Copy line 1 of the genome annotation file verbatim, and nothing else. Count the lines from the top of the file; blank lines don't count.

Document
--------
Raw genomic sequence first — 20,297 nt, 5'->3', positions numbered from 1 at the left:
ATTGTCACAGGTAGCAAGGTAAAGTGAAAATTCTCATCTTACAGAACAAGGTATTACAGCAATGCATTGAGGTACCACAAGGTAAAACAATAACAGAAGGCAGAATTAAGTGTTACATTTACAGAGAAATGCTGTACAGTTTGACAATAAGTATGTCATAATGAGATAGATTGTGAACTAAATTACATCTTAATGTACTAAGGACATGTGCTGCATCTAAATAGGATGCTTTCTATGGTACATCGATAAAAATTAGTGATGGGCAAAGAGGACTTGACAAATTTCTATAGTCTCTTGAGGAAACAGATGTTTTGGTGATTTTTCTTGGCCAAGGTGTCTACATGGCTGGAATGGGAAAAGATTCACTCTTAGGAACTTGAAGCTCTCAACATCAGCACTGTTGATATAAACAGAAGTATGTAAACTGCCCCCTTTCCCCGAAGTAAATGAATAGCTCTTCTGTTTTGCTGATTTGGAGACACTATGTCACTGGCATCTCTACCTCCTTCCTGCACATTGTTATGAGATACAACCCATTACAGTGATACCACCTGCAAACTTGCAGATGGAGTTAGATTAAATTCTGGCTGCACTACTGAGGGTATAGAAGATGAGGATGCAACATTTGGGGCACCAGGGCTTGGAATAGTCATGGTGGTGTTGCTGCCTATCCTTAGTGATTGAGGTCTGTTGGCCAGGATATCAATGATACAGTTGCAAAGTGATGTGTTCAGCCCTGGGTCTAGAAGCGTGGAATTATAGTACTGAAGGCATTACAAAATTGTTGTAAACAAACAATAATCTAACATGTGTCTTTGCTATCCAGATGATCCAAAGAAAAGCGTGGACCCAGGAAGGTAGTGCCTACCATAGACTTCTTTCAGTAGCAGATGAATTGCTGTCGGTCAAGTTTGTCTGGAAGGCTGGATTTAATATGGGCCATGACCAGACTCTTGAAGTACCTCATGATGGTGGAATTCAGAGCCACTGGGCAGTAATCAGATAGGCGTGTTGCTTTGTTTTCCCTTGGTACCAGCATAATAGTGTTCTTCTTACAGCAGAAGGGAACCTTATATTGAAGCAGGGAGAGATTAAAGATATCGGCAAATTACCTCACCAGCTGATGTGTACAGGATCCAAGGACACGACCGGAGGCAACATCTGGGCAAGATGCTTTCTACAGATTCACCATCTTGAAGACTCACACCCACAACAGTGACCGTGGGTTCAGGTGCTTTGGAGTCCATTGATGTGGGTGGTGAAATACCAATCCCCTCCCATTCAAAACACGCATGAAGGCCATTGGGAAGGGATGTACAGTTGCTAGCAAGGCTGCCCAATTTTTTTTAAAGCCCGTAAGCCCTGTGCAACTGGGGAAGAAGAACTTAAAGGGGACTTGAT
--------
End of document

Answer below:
Raw genomic sequence first — 20,297 nt, 5'->3', positions numbered from 1 at the left: